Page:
Howard F. Moss and Anna Moss were married December 18, 1971. It was a second marriage for each. Plaintiffs are the daughters of Anna Moss and the defendant is the son of Howard F. Moss. Prior to the death of Anna Moss, she and Howard F. Moss had gone to the same attorney to have their wills prepared. The will of Howard F. Moss was executed April 16, 1974. Anna Moss died August 6, 1974. The will of Anna Moss, according to the testimony, specified that her property was to be divided among her three daughters. *215 Her daughter, JoAnn Gasper, was named executrix. At the time of Anna Moss' death, she had a joint bank account with her daughter, JoAnn Gasper. When Anna Moss died JoAnn combined the money from insurance policies, bonds, and the joint savings account, paid the bills, and divided the remainder among the three sisters and their brother, although the brother was specifically excluded by the will. The record does not show whether the will was ever offered for probate.
Plaintiffs' evidence was that Howard F. Moss said he wanted his estate to be handled in the same fashion as that of Anna Moss. After the death of Anna Moss he told the plaintiffs and some of their spouses that he had a savings account in his name and that the three plaintiffs were to get one-half of the savings. Plaintiffs' evidence was that he referred to his will and his savings interchangeably and said on one occasion: "[M]y savings is my Will." Plaintiffs' evidence also indicated there was a warm relationship between Howard F. Moss and the three stepdaughters which continued after the death of Anna Moss. Plaintiffs testified that at the funeral of Howard F. Moss, and on later occasions, the defendant told them that he was handling all the bills and that after everything was settled he would divide the remainder of the savings with the plaintiffs according to the will.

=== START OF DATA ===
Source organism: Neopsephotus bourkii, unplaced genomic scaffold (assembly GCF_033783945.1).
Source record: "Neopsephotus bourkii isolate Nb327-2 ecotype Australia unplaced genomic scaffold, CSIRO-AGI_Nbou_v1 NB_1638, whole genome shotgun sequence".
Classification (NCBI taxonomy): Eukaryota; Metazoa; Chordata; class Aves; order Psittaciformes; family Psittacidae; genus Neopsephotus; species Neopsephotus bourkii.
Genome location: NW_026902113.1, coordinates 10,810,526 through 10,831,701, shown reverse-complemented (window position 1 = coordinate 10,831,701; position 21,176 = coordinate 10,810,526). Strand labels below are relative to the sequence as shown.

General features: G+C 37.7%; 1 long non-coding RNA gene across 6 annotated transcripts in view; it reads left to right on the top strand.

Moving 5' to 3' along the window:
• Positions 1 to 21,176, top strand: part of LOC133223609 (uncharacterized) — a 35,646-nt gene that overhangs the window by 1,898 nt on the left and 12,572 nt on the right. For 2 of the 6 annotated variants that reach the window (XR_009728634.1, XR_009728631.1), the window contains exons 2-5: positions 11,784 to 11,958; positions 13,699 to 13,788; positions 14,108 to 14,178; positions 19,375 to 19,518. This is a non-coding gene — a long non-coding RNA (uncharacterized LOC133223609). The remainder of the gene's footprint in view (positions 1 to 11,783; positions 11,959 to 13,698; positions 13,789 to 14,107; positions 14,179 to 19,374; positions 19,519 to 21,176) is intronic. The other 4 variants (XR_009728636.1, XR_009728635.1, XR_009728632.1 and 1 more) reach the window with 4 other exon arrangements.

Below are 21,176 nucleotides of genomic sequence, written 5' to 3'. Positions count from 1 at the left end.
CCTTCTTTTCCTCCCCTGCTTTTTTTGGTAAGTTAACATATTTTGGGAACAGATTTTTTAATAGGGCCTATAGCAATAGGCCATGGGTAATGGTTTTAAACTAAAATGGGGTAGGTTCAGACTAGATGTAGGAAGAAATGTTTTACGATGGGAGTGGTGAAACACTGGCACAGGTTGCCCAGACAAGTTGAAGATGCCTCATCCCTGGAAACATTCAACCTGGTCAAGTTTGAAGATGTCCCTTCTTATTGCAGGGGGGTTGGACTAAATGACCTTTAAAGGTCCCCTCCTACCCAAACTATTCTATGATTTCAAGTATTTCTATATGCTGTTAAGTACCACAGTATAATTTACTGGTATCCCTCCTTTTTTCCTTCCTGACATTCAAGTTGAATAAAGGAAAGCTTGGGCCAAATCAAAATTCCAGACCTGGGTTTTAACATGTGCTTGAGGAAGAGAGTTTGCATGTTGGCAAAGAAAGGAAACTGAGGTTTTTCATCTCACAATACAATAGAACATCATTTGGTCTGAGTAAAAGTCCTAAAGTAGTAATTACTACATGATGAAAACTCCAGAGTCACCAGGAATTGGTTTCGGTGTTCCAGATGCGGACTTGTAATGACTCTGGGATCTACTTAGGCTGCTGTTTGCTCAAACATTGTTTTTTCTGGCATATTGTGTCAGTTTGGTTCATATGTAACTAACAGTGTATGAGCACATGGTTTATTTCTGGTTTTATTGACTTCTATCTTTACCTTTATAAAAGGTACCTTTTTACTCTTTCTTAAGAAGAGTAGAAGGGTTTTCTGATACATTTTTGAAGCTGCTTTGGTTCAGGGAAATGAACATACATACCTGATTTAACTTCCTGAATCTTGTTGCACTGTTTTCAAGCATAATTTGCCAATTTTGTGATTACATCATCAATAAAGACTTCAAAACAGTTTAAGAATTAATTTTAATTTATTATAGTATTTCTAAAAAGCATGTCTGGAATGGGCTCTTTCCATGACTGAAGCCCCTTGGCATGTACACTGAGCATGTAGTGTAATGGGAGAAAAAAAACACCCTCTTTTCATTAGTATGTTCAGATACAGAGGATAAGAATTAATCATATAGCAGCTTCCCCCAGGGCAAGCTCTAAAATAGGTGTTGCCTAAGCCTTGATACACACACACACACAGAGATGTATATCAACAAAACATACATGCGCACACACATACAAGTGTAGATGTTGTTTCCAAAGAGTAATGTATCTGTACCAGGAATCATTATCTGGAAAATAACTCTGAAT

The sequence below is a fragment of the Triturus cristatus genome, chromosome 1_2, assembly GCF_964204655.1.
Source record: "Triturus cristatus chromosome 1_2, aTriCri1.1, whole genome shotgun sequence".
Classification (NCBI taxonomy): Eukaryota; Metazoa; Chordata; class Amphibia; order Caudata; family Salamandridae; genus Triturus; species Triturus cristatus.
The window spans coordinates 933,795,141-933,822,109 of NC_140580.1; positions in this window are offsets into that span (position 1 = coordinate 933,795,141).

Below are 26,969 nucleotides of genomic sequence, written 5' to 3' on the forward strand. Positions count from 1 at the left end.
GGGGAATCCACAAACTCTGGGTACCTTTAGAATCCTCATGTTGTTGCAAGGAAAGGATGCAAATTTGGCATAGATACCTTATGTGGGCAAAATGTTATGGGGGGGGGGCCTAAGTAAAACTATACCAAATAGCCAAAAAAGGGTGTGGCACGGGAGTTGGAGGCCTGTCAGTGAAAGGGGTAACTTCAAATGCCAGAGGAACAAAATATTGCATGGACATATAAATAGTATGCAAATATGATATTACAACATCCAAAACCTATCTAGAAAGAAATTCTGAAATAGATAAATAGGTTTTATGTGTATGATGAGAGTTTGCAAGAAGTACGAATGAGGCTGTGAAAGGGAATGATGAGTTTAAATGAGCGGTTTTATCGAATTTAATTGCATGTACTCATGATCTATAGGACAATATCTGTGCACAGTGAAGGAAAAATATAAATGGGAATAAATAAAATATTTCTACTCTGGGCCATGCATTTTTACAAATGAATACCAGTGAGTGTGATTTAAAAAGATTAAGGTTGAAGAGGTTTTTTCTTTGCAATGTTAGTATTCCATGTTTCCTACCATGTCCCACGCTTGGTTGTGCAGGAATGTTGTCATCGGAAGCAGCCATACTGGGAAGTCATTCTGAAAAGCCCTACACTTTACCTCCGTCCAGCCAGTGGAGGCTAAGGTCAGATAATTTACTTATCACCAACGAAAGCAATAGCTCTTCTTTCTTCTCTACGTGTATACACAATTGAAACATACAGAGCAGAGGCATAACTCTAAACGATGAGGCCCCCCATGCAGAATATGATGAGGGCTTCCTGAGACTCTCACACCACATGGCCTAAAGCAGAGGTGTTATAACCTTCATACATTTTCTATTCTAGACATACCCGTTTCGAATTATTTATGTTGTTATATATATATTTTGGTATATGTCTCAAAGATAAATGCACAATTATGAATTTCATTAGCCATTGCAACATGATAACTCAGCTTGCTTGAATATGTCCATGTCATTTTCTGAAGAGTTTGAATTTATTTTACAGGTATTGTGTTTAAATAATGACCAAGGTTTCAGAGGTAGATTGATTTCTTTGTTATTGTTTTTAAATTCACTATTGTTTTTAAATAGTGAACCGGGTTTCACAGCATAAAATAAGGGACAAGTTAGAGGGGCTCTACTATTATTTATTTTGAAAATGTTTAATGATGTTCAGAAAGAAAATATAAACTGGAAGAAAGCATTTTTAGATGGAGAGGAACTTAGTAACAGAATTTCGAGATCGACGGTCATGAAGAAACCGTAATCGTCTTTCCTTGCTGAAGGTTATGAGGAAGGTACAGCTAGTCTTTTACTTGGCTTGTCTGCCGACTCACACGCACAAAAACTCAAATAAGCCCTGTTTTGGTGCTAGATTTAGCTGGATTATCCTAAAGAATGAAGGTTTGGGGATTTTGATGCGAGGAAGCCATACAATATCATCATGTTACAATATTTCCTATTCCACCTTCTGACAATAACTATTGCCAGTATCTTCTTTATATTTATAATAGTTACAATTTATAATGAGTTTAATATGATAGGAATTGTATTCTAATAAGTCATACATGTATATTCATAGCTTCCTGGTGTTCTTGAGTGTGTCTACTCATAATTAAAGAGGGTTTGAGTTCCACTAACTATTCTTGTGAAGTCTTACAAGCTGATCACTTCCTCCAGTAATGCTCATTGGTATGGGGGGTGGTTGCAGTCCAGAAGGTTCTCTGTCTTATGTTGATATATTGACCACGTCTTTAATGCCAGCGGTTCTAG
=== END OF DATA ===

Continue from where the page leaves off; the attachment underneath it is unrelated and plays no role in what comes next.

The defendant's testimony was that Howard F. Moss did not explain why he made defendant a joint tenant of the bank account. The defendant denied that Howard F. Moss ever created any trust or gave him any instructions about the account except that he was to take care of any bills with the money in the account and any balance was to go to him. The defendant also denied telling plaintiffs that after the bills were paid he would settle up with them. He testified that he merely told plaintiffs he would take care of everything.